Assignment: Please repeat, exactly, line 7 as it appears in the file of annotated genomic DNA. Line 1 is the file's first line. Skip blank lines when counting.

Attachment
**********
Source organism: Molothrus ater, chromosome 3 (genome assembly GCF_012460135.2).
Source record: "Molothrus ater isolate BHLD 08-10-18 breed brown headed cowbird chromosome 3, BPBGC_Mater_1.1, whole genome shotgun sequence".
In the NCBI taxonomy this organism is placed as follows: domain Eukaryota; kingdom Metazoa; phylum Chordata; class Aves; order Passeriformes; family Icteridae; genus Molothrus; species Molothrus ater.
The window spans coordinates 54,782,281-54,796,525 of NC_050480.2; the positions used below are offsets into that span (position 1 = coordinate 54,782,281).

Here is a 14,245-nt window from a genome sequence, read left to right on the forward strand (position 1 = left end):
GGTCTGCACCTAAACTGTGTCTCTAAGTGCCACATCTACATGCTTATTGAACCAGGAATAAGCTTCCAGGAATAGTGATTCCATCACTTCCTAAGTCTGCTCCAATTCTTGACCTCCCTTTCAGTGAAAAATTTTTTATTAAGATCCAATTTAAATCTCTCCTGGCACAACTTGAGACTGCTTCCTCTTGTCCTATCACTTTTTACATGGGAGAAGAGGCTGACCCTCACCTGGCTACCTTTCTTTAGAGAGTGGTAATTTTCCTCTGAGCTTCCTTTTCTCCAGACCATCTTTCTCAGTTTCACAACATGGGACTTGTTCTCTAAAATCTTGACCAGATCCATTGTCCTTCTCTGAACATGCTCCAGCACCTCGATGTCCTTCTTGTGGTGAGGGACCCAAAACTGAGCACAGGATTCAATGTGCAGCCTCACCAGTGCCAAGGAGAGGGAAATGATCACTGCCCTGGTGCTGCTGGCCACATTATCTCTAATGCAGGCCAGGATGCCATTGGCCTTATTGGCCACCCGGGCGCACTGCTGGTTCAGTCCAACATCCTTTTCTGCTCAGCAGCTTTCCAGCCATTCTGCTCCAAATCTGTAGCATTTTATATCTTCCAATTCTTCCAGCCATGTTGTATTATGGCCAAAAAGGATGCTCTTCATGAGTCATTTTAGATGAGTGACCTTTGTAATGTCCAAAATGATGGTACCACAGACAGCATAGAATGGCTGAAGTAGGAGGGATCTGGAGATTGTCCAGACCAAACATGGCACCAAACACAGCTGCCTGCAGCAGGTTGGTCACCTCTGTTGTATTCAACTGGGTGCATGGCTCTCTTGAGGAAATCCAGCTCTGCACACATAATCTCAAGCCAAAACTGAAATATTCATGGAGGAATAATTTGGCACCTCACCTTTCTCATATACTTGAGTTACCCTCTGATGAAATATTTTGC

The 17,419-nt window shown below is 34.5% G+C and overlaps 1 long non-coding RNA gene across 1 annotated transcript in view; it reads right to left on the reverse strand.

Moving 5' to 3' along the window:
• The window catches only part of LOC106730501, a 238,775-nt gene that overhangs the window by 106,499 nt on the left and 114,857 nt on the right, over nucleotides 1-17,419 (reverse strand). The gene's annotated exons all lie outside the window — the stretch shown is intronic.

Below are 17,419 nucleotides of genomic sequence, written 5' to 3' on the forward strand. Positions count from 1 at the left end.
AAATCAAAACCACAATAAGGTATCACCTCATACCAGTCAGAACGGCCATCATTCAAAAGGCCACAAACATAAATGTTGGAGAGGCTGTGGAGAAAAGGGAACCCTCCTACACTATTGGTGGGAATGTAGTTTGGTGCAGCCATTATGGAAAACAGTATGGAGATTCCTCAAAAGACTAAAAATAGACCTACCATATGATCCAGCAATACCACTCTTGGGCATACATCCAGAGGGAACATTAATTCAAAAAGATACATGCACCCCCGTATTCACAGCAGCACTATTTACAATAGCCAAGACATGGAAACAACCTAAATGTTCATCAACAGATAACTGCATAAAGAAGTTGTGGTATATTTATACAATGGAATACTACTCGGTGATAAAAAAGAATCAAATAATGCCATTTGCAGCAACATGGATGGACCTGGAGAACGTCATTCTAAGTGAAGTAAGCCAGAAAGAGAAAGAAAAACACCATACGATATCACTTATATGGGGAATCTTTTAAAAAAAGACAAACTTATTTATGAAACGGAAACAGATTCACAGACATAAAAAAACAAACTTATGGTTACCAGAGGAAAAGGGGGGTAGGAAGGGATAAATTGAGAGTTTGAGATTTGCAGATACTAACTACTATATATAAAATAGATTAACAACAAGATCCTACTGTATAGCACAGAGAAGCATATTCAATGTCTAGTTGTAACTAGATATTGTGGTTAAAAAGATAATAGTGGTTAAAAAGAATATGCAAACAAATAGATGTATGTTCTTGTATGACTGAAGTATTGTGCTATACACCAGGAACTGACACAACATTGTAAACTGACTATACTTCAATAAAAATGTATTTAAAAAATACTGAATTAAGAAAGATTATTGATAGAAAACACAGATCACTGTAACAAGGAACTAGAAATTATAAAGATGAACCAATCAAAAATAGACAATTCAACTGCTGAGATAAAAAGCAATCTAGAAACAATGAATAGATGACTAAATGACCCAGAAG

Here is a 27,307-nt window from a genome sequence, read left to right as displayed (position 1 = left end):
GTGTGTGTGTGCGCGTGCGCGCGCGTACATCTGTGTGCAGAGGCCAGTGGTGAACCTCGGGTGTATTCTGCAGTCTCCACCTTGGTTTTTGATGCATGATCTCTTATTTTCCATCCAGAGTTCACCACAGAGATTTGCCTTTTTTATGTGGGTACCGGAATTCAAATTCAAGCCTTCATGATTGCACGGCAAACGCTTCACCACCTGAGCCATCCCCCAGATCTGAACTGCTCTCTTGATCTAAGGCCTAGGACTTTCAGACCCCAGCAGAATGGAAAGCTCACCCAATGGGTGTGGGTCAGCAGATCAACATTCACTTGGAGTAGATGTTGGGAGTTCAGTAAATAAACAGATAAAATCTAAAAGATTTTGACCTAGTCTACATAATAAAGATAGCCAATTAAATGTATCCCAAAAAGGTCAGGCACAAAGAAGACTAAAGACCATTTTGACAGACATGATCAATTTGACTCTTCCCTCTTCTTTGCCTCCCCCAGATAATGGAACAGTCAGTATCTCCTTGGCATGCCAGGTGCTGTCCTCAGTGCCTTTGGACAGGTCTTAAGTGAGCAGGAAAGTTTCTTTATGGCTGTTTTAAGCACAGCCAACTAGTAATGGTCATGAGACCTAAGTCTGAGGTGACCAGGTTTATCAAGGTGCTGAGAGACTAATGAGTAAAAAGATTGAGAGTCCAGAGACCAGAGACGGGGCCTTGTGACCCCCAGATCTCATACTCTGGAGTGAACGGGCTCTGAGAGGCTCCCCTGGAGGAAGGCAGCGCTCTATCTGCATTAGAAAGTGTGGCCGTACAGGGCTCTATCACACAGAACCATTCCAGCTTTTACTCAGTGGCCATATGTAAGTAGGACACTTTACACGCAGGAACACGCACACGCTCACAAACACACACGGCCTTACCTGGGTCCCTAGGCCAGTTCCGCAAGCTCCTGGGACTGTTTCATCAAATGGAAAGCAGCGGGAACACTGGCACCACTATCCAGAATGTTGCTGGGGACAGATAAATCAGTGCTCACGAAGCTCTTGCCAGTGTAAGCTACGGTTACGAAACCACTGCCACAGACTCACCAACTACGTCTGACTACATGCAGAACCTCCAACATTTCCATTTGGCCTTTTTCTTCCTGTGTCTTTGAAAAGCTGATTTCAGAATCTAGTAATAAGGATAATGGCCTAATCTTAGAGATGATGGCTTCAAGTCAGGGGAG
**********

The 17,419-nt window shown below is 34.5% G+C and overlaps 1 long non-coding RNA gene across 1 annotated transcript in view; it reads right to left on the reverse strand.